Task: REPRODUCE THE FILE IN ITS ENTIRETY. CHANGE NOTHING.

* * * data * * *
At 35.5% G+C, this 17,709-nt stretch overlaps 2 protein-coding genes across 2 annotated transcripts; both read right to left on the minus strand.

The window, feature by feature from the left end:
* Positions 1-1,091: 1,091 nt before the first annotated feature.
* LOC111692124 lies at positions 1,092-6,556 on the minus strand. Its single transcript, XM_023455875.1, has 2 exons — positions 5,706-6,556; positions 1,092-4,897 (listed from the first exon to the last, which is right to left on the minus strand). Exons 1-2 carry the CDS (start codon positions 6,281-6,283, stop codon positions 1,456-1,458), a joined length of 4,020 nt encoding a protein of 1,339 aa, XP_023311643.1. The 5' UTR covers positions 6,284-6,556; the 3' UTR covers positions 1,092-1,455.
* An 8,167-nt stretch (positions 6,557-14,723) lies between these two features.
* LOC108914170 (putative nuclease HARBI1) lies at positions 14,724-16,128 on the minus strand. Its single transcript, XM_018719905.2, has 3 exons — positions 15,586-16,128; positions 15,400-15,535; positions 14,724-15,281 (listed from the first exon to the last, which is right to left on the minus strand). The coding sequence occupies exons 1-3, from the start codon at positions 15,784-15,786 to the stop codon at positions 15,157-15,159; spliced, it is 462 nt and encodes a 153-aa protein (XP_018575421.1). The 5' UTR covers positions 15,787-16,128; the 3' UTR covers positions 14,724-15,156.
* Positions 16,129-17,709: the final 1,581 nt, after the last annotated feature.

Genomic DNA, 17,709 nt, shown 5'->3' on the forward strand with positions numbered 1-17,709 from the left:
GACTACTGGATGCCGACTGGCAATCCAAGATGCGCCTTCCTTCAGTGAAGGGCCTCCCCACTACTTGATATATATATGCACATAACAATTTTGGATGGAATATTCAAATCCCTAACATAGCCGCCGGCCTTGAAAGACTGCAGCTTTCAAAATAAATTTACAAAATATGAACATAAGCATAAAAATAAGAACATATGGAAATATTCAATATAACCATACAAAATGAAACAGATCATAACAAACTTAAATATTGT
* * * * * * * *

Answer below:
At 35.5% G+C, this 17,709-nt stretch overlaps 2 protein-coding genes across 2 annotated transcripts; both read right to left on the minus strand.

The window, feature by feature from the left end:
* Positions 1-1,091: 1,091 nt before the first annotated feature.
* LOC111692124 lies at positions 1,092-6,556 on the minus strand. Its single transcript, XM_023455875.1, has 2 exons — positions 5,706-6,556; positions 1,092-4,897 (listed from the first exon to the last, which is right to left on the minus strand). Exons 1-2 carry the CDS (start codon positions 6,281-6,283, stop codon positions 1,456-1,458), a joined length of 4,020 nt encoding a protein of 1,339 aa, XP_023311643.1. The 5' UTR covers positions 6,284-6,556; the 3' UTR covers positions 1,092-1,455.
* An 8,167-nt stretch (positions 6,557-14,723) lies between these two features.
* LOC108914170 (putative nuclease HARBI1) lies at positions 14,724-16,128 on the minus strand. Its single transcript, XM_018719905.2, has 3 exons — positions 15,586-16,128; positions 15,400-15,535; positions 14,724-15,281 (listed from the first exon to the last, which is right to left on the minus strand). The coding sequence occupies exons 1-3, from the start codon at positions 15,784-15,786 to the stop codon at positions 15,157-15,159; spliced, it is 462 nt and encodes a 153-aa protein (XP_018575421.1). The 5' UTR covers positions 15,787-16,128; the 3' UTR covers positions 14,724-15,156.
* Positions 16,129-17,709: the final 1,581 nt, after the last annotated feature.

Genomic DNA, 17,709 nt, shown 5'->3' on the forward strand with positions numbered 1-17,709 from the left:
GACTACTGGATGCCGACTGGCAATCCAAGATGCGCCTTCCTTCAGTGAAGGGCCTCCCCACTACTTGATATATATATGCACATAACAATTTTGGATGGAATATTCAAATCCCTAACATAGCCGCCGGCCTTGAAAGACTGCAGCTTTCAAAATAAATTTACAAAATATGAACATAAGCATAAAAATAAGAACATATGGAAATATTCAATATAACCATACAAAATGAAACAGATCATAACAAACTTAAATATTGT